Thirty-three years ago when I was taking a course in French at Glendon College, York University, Toronto, on the history of Quebec I chose as my research project an essay on Father Chiniquy. My instructor, very much a product of the new Quebec, had never encountered this unique individual, a Roman Catholic priest who turned to Presbyterianism, was subsequently immersed, and caused a riot in Montréal with his best-selling (and lurid) exposés of his former religious affiliation. With titles such as Fifty Years in The Church of Romeand The Priest, The Woman and The Confessional, and claims he knew Abraham Lincoln personally and that the American Civil War was a Vatican conspiracy, who could take the man and the movement he identified himself with seriously? She marked down the paper and stated Chinquy was a curiosity who had little relevance to modern Francophone identity or history, a best forgotten development in nineteenth century Quebec.
How attitudes among academics have changed in the meantime. Not that, aside from various abstruse papers read at academic gatherings, there have been many further contributions to the study of French Canadian Protestantism. Now, at last, we have such a volume, featuring thirteen contributions from knowledgeable scholars on the subject, tracing Protestantism in Francophone Quebec from earliest French colonizers to the second sovereignty referendum of 1995. Editor Jason Zuidema, presently of Institut Farel, Faculté de théologie réformée, Montréal and at the time of publication teaching at Concordia University, is to be commended on his success in enlisting fifteen other contributors and collaborators, assembling all the material in a single volume, and doing the organizing and proofing as a labour of love. For anyone who is interested in the extension of the kingdom of God in Canada this is essential reading.
The story starts with an essay, translated by Zuidema, on the early Huguenot immigration to New France. Robert Larin in this chapter provides solid evidence of such activity. I have always found earlier treatments of the subject as unconvincing. The story moves to the nineteenth century and the unique figure of Henriette Feller, told by well-known chronicler of fundamentalism Randall Balmer and his wife Catharine, interspersed with quotes from Feller which I found made the chapter a bit disjointed. Feller is the reason why nineteenth century Québécois converts to Protestantism were dismissed as “les suisses” and their faith regarded as an affront to French Canadian identity.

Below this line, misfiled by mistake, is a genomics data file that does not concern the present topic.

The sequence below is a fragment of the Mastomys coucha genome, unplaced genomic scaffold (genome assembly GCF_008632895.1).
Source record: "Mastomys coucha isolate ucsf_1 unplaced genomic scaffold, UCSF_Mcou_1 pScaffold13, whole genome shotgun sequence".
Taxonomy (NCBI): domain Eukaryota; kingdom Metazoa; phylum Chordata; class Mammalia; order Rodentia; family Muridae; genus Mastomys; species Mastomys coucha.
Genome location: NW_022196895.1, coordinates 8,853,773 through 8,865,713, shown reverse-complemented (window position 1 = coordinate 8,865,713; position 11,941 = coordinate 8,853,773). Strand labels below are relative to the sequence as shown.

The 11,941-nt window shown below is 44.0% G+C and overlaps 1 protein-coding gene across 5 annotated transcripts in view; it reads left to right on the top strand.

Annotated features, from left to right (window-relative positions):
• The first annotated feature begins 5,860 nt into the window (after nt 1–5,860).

John Vaudry of King’s College Edmonton brings an Anglican perspective with the conversion in 1846 of another significant figure in outreach to the Québécois under the Colonial Church and School Society. Glen Scorgie, whose departure to southern California was such a loss to Canadian evangelicalism, includes an update of an earlier article on the French Canadian Missionary Society which he describes as “one of the most extensive Protestant efforts ever made to evangelize the French-speaking inhabitants of North America.” (79) It gives a welcome correction to some erroneous impressions widely disseminated. Richard Lougheed analyses three stages in the progress of nineteenth century French Canadian outreach and concludes that the virtual disappearance of earlier commitment to evangelistic witness (and its absorption into less challenging educational activity, which was happening at the time all over the world in denominational Protestant missions) was due to the rise of liberal theology at the turn of the twentieth century. A second factor explaining the eclipse of earlier progress was the assimilation of Francophone Protestants into Anglophone society, faced as these converts were with obstruction and opposition of every kind. Roderock MacLeod and Mary Anne Poutanen chronicle the educational dilemmas of converts.
Other little-known names surface: Joly de Lotbinière is introduced as a part of a wider study by the eminent scholar J. I. Little of Simon Fraser University. Zuidema unravels the Chiniquy mythology. Jean-Louis Lalonde, secretary of la Société d’histoire du protestantisme franco-québécois, provides an overview of a century of missionary activity in Quebec, translated by Richard Lougheed who contributes a fascinating analysis of the brief 1960s and 1970s evangelical revival as La Révolution Tranquille was transforming Quebec society. Further denominational perspectives from Denis Fortin on Adventism in Quebec and Sébastien Fortin on Baptist ministry over two centuries round out the studies, along with a concluding demographic analysis of French speaking Protestants given by the well-known Glen Smith of Christian Direction Montréal.
French-Speaking Protestants in Canada is a substantial and thorough analysis of Protestant advance, decline, revival and retrenchment among Québécois evangelicals. As national director of Inter-Varsity Christian Fellowship in the heady days of the seventies in Quebec our Francophone ministry, now known as Groupes Bibliques Universitaires et Collégiaux du Canada, was an integral part of our Canadian student and camping ministry. A few years after I left in 1980 the movements separated to the loss of both. It is hoped that this volume will alert English-speaking Canadians to their responsibility for the evangelization of the whole country and our solidarity with Francophone brothers and sisters in their long and often discouraging attempt to reach Quebec with the gospel.